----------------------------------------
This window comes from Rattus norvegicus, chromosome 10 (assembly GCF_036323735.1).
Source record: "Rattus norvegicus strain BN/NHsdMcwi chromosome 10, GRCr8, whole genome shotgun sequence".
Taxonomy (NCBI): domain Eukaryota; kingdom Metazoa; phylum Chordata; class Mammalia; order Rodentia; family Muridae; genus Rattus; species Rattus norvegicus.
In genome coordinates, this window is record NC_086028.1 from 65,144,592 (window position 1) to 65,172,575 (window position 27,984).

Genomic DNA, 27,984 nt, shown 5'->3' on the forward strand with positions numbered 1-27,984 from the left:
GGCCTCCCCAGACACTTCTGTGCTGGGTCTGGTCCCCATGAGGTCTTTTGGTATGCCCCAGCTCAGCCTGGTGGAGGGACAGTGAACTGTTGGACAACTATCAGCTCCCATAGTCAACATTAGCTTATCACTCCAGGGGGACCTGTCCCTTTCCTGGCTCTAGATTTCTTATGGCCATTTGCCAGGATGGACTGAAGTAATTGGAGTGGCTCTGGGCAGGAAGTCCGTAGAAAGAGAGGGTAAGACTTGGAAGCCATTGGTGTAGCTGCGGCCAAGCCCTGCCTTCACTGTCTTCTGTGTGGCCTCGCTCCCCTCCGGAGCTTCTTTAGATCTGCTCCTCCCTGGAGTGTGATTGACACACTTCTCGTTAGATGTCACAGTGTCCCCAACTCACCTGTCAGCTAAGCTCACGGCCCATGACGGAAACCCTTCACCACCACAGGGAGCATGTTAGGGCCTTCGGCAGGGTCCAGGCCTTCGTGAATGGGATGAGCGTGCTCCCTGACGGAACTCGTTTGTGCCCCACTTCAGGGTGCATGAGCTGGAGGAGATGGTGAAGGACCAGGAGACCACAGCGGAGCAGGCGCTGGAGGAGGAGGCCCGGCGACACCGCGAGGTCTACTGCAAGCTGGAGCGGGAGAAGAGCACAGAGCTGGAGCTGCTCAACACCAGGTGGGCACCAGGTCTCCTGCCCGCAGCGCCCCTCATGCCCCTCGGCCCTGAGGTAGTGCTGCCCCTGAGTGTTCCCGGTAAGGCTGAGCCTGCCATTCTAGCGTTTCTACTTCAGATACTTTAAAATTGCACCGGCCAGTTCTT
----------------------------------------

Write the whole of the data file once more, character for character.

This window comes from Rattus norvegicus, chromosome 10 (assembly GCF_036323735.1).
Source record: "Rattus norvegicus strain BN/NHsdMcwi chromosome 10, GRCr8, whole genome shotgun sequence".
Taxonomy (NCBI): domain Eukaryota; kingdom Metazoa; phylum Chordata; class Mammalia; order Rodentia; family Muridae; genus Rattus; species Rattus norvegicus.
In genome coordinates, this window is record NC_086028.1 from 65,144,592 (window position 1) to 65,172,575 (window position 27,984).

Genomic DNA, 27,984 nt, shown 5'->3' on the forward strand with positions numbered 1-27,984 from the left:
GGCCTCCCCAGACACTTCTGTGCTGGGTCTGGTCCCCATGAGGTCTTTTGGTATGCCCCAGCTCAGCCTGGTGGAGGGACAGTGAACTGTTGGACAACTATCAGCTCCCATAGTCAACATTAGCTTATCACTCCAGGGGGACCTGTCCCTTTCCTGGCTCTAGATTTCTTATGGCCATTTGCCAGGATGGACTGAAGTAATTGGAGTGGCTCTGGGCAGGAAGTCCGTAGAAAGAGAGGGTAAGACTTGGAAGCCATTGGTGTAGCTGCGGCCAAGCCCTGCCTTCACTGTCTTCTGTGTGGCCTCGCTCCCCTCCGGAGCTTCTTTAGATCTGCTCCTCCCTGGAGTGTGATTGACACACTTCTCGTTAGATGTCACAGTGTCCCCAACTCACCTGTCAGCTAAGCTCACGGCCCATGACGGAAACCCTTCACCACCACAGGGAGCATGTTAGGGCCTTCGGCAGGGTCCAGGCCTTCGTGAATGGGATGAGCGTGCTCCCTGACGGAACTCGTTTGTGCCCCACTTCAGGGTGCATGAGCTGGAGGAGATGGTGAAGGACCAGGAGACCACAGCGGAGCAGGCGCTGGAGGAGGAGGCCCGGCGACACCGCGAGGTCTACTGCAAGCTGGAGCGGGAGAAGAGCACAGAGCTGGAGCTGCTCAACACCAGGTGGGCACCAGGTCTCCTGCCCGCAGCGCCCCTCATGCCCCTCGGCCCTGAGGTAGTGCTGCCCCTGAGTGTTCCCGGTAAGGCTGAGCCTGCCATTCTAGCGTTTCTACTTCAGATACTTTAAAATTGCACCGGCCAGTTCTT